A vital step in educating people about sex-trafficking is to dispel the many myths surrounding it. For this article's purpose, I will address just one because I believe it has tainted the way parents view sex trafficking and their understanding of how susceptible children are to being trafficked.
The myth is that sex trafficking involves kidnapping or violently forcing someone into selling sex. The truth is most trafficked victims know their trafficker and are groomed or manipulated into selling sex much more subtly than popular movies depict. Yes, some sex trafficking situations include a violent grabbing of someone off the streets, but reports indicate that it is only roughly ten percent of all trafficking cases.
The reality is most girls trust the wrong person, who then coerces them into selling sex. Sadly, that can even include a parent. I have heard stories of girls whose own parents forced them to have sex with someone to pay off a debt or obtain drugs.
The danger in believing this myth is that people tend to think if they keep their kids away from the mall or the playground, they are safe, but in reality, the most dangerous place for kids to be is on their computer or smartphone. Kids can be recruited through social media sites, false advertisements, and job opportunities such as modeling or acting, to name a few.
Traffickers tend to prey on young people who are economically or socially vulnerable, such as those living in poverty, on the streets, or who have experienced abuse or addiction. They pose as a friend, offering to meet a need or just a sympathetic ear. In some cases, traffickers may use another young person to befriend and recruit their victims. Although runaway and homeless youth are particularly vulnerable, there are also several examples of victims who were groomed and recruited while living at home and attending school. Many victims claim their trafficker groomed them over several months.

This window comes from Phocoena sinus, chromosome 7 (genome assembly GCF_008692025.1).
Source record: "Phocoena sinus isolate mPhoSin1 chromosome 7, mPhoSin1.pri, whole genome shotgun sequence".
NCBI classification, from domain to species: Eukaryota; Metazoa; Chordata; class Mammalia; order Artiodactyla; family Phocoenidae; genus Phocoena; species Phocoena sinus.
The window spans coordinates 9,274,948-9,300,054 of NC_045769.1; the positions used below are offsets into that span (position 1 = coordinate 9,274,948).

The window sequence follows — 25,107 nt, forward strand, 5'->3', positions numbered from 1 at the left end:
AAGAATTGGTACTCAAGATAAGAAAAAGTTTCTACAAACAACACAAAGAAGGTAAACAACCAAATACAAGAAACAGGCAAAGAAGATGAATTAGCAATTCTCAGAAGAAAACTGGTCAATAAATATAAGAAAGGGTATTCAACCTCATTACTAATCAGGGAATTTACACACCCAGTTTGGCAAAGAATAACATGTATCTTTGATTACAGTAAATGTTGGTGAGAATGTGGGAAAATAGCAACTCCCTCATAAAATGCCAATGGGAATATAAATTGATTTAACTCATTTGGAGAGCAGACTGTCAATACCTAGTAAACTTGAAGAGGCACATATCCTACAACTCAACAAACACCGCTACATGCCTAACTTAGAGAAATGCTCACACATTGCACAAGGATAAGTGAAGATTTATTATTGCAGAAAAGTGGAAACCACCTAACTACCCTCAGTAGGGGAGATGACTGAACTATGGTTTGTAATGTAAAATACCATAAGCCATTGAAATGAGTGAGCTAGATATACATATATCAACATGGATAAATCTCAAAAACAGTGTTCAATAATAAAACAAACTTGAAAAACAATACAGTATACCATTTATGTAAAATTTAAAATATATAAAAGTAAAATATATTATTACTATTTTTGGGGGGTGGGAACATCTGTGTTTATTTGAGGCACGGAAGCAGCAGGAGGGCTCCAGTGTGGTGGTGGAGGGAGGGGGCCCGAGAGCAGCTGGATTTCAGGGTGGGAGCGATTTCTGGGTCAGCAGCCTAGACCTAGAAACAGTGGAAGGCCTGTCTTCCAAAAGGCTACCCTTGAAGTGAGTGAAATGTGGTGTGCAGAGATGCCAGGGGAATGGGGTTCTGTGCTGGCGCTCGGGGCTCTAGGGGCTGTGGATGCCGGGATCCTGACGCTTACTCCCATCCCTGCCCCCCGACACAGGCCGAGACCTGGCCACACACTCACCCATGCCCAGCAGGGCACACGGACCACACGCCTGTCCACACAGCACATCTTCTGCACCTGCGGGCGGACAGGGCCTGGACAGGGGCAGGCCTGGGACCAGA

When a trafficker gains their victim's trust, they no longer need to use physical force to exploit them. Typically they wait till they have an explicit image or damaging information about the victim they can use against them. Typically by this point, the victim experiences guilt, shame, and fear that prevents them from talking to their parents about what's happening.
Knowing how sex trafficking most often happens is critical in helping parents have conversations with their children to prevent them from becoming a victim.
*much of the information in this article is provided by the Polaris Project (www.Polarisproject.org)